Abinnet Berhanu’s compositions and arrangements for his band Hebret Musica (“community music” in Amharic) are tapestries built of bright colors and broad strokes. Each piece is tied to a narrative, as Berhanu is quick to explain whenever he performs. He wrote one song based on his father’s youth; another was inspired by an Ethiopian student protest. But as Berhanu explained on the mic at our Spotlight Residency, the piece in this video isn’t exactly a story: It’s a tizita, a kind of Ethiopian song expressing longing, nostalgia and fond memory.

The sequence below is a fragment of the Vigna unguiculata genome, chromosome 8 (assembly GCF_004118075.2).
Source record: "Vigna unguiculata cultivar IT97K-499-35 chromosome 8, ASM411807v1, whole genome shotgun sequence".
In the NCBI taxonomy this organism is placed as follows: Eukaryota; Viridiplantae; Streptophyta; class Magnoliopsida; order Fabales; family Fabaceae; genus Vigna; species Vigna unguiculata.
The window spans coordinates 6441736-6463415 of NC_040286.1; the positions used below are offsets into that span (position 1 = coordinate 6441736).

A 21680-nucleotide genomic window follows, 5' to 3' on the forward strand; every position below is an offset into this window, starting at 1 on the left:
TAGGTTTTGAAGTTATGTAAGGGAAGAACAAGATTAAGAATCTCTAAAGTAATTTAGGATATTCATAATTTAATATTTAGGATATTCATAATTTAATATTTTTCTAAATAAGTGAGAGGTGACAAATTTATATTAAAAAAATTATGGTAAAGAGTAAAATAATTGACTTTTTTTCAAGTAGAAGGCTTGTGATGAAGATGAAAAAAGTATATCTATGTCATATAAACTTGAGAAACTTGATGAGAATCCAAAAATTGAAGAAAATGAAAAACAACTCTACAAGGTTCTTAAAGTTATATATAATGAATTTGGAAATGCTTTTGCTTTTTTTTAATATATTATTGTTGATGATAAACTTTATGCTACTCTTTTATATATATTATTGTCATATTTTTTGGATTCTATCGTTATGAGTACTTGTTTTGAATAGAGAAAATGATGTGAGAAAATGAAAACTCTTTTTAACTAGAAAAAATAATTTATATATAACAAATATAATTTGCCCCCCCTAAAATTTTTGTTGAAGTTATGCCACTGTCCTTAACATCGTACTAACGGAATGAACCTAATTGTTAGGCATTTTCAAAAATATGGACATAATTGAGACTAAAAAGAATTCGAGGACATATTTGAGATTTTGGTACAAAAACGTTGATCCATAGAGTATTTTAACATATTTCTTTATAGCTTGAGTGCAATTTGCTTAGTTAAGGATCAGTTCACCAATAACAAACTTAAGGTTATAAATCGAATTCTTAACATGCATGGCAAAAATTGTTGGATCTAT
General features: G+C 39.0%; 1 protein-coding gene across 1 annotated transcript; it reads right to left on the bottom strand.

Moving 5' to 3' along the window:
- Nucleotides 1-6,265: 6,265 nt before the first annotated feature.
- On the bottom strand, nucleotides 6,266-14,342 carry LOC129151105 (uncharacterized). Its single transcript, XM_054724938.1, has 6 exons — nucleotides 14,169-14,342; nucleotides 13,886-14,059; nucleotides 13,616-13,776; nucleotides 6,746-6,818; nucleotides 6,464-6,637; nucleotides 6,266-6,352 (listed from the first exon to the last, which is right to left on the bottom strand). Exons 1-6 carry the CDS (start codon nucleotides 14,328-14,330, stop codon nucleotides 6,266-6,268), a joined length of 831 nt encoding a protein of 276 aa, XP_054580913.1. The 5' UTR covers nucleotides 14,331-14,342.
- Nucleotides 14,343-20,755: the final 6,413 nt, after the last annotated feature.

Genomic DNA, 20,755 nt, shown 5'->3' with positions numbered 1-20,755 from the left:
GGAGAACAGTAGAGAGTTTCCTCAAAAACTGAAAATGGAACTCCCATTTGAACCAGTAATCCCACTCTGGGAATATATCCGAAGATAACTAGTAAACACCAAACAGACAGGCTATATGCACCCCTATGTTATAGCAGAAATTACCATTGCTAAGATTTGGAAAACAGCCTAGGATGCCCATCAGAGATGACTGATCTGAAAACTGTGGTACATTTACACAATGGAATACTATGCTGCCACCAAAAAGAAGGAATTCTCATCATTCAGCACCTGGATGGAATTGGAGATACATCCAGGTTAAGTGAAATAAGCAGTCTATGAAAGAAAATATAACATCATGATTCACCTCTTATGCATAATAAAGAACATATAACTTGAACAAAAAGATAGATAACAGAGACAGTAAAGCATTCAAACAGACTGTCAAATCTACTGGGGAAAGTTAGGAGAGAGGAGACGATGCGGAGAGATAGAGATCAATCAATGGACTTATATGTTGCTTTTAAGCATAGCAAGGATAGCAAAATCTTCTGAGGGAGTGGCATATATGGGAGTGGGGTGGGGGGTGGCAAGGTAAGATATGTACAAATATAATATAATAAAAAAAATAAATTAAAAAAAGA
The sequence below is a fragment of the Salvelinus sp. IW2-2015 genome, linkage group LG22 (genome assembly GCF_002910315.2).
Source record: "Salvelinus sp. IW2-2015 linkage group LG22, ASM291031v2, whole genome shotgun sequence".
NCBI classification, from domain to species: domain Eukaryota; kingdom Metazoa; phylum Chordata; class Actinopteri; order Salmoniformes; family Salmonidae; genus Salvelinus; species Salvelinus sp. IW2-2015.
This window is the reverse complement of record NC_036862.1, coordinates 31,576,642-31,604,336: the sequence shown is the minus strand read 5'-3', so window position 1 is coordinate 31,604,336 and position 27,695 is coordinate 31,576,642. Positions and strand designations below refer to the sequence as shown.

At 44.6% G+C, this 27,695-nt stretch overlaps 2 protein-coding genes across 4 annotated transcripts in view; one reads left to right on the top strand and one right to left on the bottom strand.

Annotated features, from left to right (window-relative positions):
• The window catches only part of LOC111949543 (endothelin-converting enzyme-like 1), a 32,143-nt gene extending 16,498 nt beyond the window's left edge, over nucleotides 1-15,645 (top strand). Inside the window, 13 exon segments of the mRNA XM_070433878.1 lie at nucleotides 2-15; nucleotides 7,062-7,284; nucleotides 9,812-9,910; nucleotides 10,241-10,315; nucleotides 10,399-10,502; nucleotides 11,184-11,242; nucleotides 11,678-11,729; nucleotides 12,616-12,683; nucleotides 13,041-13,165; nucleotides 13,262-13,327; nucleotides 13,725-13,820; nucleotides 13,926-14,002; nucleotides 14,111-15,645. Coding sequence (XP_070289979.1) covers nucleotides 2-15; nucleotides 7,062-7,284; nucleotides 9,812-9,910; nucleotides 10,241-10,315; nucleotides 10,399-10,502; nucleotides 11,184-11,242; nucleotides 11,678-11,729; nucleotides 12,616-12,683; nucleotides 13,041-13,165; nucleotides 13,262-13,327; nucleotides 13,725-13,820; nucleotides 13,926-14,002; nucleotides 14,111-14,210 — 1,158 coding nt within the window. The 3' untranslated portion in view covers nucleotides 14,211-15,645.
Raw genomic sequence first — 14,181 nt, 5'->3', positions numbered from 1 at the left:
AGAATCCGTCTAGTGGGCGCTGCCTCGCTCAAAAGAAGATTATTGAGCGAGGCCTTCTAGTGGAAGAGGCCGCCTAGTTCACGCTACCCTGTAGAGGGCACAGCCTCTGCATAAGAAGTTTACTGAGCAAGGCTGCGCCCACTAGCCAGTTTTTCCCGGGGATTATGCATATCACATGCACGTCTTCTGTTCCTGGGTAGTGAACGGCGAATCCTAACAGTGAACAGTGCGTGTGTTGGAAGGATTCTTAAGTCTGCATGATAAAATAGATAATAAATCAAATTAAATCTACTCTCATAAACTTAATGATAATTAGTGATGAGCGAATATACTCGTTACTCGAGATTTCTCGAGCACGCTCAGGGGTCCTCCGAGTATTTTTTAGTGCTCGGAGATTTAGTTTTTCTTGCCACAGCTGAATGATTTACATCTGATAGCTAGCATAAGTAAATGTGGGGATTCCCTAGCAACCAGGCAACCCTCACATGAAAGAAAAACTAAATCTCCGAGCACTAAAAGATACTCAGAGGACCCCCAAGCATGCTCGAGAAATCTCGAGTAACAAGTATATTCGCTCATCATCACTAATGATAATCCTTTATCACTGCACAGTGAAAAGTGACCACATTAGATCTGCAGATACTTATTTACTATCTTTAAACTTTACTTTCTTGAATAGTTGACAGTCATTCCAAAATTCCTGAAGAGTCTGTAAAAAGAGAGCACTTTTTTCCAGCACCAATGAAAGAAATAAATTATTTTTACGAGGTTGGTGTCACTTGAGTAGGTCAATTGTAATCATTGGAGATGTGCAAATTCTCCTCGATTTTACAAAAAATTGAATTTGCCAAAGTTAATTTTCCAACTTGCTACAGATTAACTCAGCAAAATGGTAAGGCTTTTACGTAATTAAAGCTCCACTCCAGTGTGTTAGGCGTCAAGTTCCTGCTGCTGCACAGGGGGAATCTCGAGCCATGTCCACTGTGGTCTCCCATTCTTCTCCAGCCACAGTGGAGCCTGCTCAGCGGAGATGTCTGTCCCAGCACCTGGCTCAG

The tizita is a form that’s carried by a solo voice (here, Mike Cemprola’s soprano saxophone). It has been compared to an American blues or Brazilian saudade. And indeed, you can hear a lot of blues in this piece, from its grounded, circular melody to the raw emotion of the improvised solos, in which Cemprola’s lines unfurl over a whirlwind texture set up by Berhanu and his bandmates in the rhythm section. Throughout, Berhanu shows a unique ability to stitch together these threads of Ethiopian music with the musical ideas of post-bop greats like Cedar Walton and Bobby Hutcherson. But there’s something else there too: a feeling of open-hearted sincerity permeating the music. It’s that sentiment — conveyed through lush melodies and satisfying harmonies — that makes his songs stick in your head long after the concert ends.
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